Future Operations

Current project

The Future Operations Research Group seeks to understand and analyse the operational environment, and the threats, risks and opportunities that military forces will face, in the 2030-2050 timeframe. Urbanisation, climate change, rapid advances in technology, emerging flashpoints, unconventional and hybrid forms of warfare, and changes in the economic and geo-strategic  setting for military operations all form part of the analysis. The group aggregates available information from the widest possible variety of sources, develops a series of testable, integrated projections using recognised futures methodologies and datasets, and then updates and validates projections through continuous monitoring of the environment. The group draws on the multi-disciplinary expertise of a core research team at the school of Humanities and Social Sciences, as well as the broader research capabilities of the University of New South Wales, and external partners.

Drone

Future Unconventional Warfare 

Projects might focus on patterns in the evolution of special operations, hybrid and proxy war, economic and political warfare, and other non-conventional means and methods of conflict, with a focus on the unconventional warfare of 2030-2050. 

Emerging Technologies

Projects might focus on the impact of technological advances on future operations in the land, air, space, sea, cyber and joint domains. Relevant technologies include (but are not limited to) artificial intelligence, hypersonics, electro-magnetic pulse weapons, quantum computing, directed-energy weapons, nuclear power, renewable energy, human performance enhancement, bio-engineering, nanotechnologies, advanced materials and manufacturing methods, and novel chemical and biological weapons technologies.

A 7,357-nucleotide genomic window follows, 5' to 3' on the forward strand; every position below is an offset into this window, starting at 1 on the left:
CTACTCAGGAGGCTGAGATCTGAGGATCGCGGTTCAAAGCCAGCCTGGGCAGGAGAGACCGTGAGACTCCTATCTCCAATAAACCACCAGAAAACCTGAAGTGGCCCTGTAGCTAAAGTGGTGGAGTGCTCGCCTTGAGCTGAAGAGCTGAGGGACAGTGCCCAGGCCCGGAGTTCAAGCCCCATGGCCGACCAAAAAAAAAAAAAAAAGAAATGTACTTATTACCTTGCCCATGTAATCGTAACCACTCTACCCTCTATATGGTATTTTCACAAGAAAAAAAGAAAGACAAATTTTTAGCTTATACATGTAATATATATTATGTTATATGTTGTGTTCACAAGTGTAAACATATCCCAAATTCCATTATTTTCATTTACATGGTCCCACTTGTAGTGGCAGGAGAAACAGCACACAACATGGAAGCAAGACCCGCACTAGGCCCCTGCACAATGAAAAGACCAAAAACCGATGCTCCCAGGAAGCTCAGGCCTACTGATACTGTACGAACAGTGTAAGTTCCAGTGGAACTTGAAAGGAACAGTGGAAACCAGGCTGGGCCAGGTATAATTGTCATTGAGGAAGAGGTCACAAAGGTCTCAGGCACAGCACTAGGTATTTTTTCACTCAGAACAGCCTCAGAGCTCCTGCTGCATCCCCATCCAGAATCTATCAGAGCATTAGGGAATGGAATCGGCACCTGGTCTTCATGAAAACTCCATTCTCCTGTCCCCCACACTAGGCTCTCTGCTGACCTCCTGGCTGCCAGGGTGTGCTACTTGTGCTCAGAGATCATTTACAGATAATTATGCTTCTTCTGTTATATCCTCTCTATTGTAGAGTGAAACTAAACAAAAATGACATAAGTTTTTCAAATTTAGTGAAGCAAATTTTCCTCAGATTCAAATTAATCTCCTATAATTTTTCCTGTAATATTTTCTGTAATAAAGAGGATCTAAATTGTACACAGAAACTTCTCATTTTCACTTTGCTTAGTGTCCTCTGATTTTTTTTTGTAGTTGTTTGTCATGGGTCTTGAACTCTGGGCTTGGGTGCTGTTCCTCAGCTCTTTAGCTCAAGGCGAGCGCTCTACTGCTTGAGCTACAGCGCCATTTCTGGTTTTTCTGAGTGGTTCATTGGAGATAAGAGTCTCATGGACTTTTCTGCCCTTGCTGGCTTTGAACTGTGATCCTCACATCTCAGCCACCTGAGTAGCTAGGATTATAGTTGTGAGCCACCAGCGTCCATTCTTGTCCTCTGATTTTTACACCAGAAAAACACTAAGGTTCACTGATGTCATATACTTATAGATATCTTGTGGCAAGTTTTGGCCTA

Emerging Flashpoints

We are particularly interested in projects focusing on flashpoints with direct strategic relevance to Australia, to include issues emerging in the Asia-Pacific Region, Antarctica and space.

Examples of Current Projects

Rhiannon Neilsen

Supervisor(s) - Professor Toni Erskine, Professor Anthony Burke


Violent acts that “shock the moral conscience of mankind” are certainly not unique to this century. But what is unique is the pervasiveness and sophistication of cyber-capabilities – including in sites of extreme violence. Rhiannon Neilsen’s doctoral thesis provides empirical and ethical analyses of what she has termed ‘cyber-humanitarian interventions': cyber-operations designed to disrupt potential perpetrators’ means and motivations for genocide, war crimes, and crimes against humanity. Rhiannon also considers whether there is a case for using computational propaganda and disinformation campaigns for atrocity prevention, and which international agents might be responsible for discharging such cyber-capabilities for human protection purposes.